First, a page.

Anything that we are having difficulty loving about ourselves and that we don’t want the world to know about us, that then gets exposed, can also lead to suicide – to save us from further social humiliation. Just like most fears are often assumptions and they don’t always emerge, or occur, so too these despairs and depressions that make us think about suicide are seldom if ever as challenging or terrible as we initially imagine them to be.
So it’s wiser to set realistic expectations that match our highest values and that match a more balanced reality, one that is more grounded and also clear out any of our shames and guilts by finding out how what we’ve done has also ultimately served those people we have affected and ourselves. These more balanced and realistic expectations can liberate us from escaping thoughts of suicide.
Unrealistic expectations that are unmet can lead to depressive feelings
There is no doubt that we have a biochemical imbalance associated with these feelings and pharmacology and psychiatry focus on the biochemistry, and psychology focuses on the expectations and internal and unconscious strategies. Both approaches have their place. But before tampering with the chemistries of the brain, it’s certainly wise to get our expectations in line with a more balanced reality. So our mood swings can stabilize and we can appreciate and truly love our life again.
One of the fantasies that people have is that some people have an easier life. That’s not generally the case. Other people have different challenges that we probably wouldn’t want. That’s why we have the challenges that we have. Our own values and priorities determine what challenges we experience. We are given challenges we can handle. Our pleasures and pains function as part of negative feedback homeostat.
“It’s not what happens to us that matters; it’s our perceptions of what’s happened to us and what we decide to do with that.”
So if we sit and become victims of our history because we’ve stacked up challenges instead of mastering our destiny by seeing opportunities, the challenges are overwhelming and we could lead ourselves to suicide.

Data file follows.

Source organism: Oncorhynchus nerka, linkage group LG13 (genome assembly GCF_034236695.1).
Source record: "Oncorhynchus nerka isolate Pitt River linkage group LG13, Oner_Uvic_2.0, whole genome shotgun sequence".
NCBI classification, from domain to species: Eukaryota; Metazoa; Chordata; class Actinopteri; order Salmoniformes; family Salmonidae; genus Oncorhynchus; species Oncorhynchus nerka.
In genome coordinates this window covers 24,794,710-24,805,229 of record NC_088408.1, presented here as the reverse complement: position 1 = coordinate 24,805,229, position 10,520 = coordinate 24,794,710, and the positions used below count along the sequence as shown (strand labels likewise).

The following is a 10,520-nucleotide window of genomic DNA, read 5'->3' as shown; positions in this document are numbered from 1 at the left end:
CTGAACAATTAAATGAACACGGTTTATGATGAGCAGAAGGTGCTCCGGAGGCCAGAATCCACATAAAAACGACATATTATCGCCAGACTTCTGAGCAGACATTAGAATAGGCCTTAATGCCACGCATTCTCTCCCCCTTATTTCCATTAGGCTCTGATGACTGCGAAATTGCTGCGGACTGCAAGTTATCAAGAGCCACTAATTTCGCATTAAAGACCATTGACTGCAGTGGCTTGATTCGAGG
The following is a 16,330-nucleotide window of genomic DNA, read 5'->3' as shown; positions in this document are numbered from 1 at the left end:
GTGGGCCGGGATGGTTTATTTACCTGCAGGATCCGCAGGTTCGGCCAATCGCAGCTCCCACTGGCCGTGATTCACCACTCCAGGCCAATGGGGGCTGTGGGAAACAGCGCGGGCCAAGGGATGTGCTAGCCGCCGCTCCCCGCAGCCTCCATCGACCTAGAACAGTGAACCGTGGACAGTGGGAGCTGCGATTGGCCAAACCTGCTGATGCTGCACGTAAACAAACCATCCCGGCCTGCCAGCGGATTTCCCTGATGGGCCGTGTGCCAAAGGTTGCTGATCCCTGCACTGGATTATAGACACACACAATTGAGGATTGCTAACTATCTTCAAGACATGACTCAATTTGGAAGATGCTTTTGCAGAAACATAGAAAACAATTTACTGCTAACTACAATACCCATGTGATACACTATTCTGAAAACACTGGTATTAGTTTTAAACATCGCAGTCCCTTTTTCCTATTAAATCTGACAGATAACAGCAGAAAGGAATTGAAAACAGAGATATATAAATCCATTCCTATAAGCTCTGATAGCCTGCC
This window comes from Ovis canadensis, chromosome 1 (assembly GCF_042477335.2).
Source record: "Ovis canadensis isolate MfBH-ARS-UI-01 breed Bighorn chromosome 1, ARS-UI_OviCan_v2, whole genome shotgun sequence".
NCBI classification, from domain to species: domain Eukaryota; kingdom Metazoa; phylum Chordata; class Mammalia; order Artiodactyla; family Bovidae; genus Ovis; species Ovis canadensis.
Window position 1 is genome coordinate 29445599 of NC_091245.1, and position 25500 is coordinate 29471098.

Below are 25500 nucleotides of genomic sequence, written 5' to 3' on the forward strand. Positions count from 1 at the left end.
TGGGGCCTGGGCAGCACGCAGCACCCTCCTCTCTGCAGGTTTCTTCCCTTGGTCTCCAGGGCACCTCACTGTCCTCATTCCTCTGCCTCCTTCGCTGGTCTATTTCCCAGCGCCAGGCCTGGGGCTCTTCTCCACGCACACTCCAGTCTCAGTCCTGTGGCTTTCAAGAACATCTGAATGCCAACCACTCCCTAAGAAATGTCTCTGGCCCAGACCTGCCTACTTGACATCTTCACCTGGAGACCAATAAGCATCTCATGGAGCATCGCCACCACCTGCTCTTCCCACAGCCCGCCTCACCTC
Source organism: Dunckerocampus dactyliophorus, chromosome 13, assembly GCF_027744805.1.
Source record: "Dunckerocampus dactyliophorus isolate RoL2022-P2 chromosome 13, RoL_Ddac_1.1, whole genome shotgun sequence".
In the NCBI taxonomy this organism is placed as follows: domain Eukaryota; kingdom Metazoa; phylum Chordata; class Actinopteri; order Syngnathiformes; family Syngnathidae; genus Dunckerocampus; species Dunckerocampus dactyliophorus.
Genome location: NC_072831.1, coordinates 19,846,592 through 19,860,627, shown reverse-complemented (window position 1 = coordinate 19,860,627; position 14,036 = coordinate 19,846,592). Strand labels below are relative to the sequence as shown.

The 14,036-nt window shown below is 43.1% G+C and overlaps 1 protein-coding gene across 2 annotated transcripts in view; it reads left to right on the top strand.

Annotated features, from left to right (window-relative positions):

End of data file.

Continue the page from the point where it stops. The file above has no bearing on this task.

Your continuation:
There’s never a:
- Problem without a solution
- Crisis without a blessing
- Challenge without an opportunity
They come in pairs like two sides of a coin. Although our apparent moods wings, manias and depressions, fantasies and nightmares seem to be consciously cyclic and separated, they are actually unconsciously synchronous and inseparable.
Life has two sides – embrace both
The more we are addicted to experiencing only support, ease, pleasure, positive and fantasy, the more likely our depression, and the more likely that our daily life challenges will overwhelm us.
But if we understand that life has both sides – support and challenge, ease and difficulty, pleasures and pains, positives and negatives, we’re less volatile and we’re less likely to be depressed. When we live congruently, in accordance with our true highest values and when we embrace both sides of life equally and simultaneously, we’re more resilient, adaptable and more fit. But when we’re searching for a one-sided world, the other side smacks us. Bipolar condition is a byproduct of mono-polar addiction. If we are striving for a one-sided reality, it’s not attainable.
Life has two sides. Embrace both sides.
“The desire for that which is unavailable and the desire to avoid that which is unavoidable is the source of human suffering.”
If you’d love to learn more about a meaningful purpose and mission consider Dr Demartini’s brilliant CD: Purpose – Life’s Driving Force.
Start each week with a boost of inspiration from Dr John Demartini. To receive your Monday inspired quote click HERE.